- Plan A Travels: Spain→Andorra→France
- Duration: 3 weeks
- Status: ruined
- Cause: coronavirus
- Plan B Travels: Colorado→Utah→Colorado
- Duration: 3 weeks
- Status: completed
Dragging myself out of bed the morning after summiting Mt. Sneffels, I groaned with each new movement. I was suffering from the kind of soreness that inspires hyperbolic utterances (delivered with protracted moans) like, “Even my eyelids hurt.” I wondered how the heck I was supposed to climb more mountains in just a few days’ time, as our itinerary dictated. But, deciding that that was a problem for future-me, I shoved the worry aside as we said goodbye (and “we’ll be back”) to Ouray.
We spent the next five hours driving through more spectacular landscapes toward the Mosquito Range in the central part of the state. Towns on the western side of the Mosquitoes —Salida, Buena Vista, and especially Leadville—are very familiar to us. We consider Leadville our home-away-from-home, but on this occasion, visiting our old friend wasn’t in the cards. Given our hiking plans, it made much more sense for us to stay in the town of Fairplay—only 20 miles away from Leadville as the crow flies, but 75 miles away by car and, alas, a world away in terms of charm, as I had feared.
Now, as I was travel architecting this trip, it was pretty obvious that our accommodation—one of only two RV parks in Fairplay, neither of which looked all that appealing—wasn’t going to win any beauty awards, but when we pulled in, its awfulness became starkly apparent.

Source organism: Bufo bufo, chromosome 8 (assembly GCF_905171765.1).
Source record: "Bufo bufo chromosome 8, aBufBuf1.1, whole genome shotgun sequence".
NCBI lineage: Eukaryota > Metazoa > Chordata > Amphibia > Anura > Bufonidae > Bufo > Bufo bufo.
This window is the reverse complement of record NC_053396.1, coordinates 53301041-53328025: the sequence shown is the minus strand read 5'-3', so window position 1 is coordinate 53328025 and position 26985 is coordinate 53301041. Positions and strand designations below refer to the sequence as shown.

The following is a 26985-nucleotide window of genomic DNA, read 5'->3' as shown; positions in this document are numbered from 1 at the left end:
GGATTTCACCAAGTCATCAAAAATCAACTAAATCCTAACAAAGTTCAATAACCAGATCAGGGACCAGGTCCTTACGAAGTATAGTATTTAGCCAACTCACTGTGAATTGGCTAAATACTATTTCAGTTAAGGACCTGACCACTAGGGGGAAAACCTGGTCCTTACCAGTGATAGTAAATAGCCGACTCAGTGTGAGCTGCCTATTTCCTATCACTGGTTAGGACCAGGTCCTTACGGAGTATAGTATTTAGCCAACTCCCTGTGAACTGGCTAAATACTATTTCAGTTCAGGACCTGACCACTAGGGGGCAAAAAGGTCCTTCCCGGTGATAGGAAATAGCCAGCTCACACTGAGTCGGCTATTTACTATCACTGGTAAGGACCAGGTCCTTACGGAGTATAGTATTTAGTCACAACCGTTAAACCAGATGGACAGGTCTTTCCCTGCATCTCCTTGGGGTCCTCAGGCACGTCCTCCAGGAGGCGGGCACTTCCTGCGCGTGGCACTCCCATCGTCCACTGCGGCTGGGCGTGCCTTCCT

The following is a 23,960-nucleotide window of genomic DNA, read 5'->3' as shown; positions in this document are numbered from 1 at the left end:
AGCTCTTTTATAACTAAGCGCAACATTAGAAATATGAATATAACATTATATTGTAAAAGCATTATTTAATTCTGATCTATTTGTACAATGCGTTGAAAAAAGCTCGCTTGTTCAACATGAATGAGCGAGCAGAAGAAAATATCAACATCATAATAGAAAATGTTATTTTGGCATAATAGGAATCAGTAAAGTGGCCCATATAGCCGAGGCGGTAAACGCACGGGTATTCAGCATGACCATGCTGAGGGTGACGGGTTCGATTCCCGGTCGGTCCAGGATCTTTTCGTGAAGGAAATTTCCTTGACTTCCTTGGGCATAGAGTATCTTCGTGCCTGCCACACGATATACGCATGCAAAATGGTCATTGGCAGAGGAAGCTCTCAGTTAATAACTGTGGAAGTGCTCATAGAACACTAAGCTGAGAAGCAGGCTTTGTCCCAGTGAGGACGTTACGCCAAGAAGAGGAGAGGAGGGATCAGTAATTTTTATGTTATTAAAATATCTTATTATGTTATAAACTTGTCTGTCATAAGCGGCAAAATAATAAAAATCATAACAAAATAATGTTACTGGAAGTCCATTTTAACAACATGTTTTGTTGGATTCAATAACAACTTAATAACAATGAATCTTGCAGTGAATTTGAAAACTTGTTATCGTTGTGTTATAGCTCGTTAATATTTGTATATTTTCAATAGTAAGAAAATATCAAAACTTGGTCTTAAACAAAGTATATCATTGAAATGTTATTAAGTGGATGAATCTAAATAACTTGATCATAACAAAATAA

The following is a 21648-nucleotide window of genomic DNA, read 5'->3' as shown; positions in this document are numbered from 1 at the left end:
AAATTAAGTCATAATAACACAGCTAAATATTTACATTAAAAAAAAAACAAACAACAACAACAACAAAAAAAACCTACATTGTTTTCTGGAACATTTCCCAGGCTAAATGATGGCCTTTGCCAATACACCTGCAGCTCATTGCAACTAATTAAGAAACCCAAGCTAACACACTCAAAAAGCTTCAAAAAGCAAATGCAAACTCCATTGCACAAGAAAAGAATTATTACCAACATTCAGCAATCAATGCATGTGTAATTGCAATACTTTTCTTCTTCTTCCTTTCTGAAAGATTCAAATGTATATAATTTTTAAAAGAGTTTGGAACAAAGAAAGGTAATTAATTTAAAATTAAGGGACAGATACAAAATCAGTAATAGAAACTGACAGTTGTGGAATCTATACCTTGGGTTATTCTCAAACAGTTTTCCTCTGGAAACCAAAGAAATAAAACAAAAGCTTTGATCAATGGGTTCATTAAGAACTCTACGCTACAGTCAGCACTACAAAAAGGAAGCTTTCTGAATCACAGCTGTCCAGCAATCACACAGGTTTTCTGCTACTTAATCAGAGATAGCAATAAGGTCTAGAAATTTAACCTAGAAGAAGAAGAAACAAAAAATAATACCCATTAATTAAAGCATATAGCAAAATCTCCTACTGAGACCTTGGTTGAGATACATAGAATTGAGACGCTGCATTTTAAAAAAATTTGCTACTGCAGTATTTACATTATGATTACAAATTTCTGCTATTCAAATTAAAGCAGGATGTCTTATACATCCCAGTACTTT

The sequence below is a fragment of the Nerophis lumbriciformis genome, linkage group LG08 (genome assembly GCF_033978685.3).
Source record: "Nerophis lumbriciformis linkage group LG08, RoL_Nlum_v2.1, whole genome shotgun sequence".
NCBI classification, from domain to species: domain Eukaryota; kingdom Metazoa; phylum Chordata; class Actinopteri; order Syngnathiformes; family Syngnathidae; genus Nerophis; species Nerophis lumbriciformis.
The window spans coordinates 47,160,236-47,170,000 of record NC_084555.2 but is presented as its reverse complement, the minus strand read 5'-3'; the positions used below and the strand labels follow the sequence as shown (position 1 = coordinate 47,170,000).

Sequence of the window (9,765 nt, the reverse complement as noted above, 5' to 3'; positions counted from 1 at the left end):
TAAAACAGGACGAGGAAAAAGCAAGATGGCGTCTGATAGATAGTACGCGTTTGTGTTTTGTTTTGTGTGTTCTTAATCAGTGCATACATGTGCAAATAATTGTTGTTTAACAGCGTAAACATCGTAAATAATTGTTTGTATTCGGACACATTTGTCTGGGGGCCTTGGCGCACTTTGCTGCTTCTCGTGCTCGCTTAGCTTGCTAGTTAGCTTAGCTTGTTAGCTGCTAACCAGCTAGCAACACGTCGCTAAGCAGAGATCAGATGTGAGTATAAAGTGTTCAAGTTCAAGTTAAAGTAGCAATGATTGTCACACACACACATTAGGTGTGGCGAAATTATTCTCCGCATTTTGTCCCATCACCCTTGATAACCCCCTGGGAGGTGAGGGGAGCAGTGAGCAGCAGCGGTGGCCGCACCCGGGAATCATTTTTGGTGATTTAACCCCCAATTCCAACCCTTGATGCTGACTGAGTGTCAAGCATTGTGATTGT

First, the scenery from our site was atrocious.
Second, though we had indicated Bobbie’s size (12 adorable feet long) on the online reservation form, they put us in site #2, which is designed for 40-foot behemoths. As such, though we paid for full hookups (that is, water, sewer, and electricity), because of the yawning gap between the electrical box (seen in the photo above) and the other two hookups, we could only reach two utilities at once.
It was the weekend, the owner wasn’t around, and the place was being staffed by a young couple who were friendly enough but seemed at a loss for how to solve the problem. First they suggested that we go buy a longer electrical cord.
Um . . . no.
We suggested it was their problem to solve and—after an age—they managed to scrounge up a longer cord for us to use. While waiting for the resolution to our hookup problem, however, I had hopped on the Internet and begun searching for somewhere nicer we could escape to in this sparsely-populated region (or wasteland, as I was beginning to call it) known as South Park. In short order, I discovered a B&B just five miles away. It was a beautiful log home with floor-to-ceiling windows overlooking the Mosquito Range, but unfortunately, its price matched its grandeur. Undeterred, I tried to convince the husband—after all, we had spontaneously splashed out for luxury in Death Valley just two years earlier—but in a rare and inexplicable show of
fiscal responsibility tightwadness, he demurred, not wanting to spend the money.
Then we discovered—by sense of smell—the third and worst problem with our situation: Site #2, as you would rightly expect, is right next to site #1. This isn’t normally a problem . . .
. . . unless site #1 is a dump station.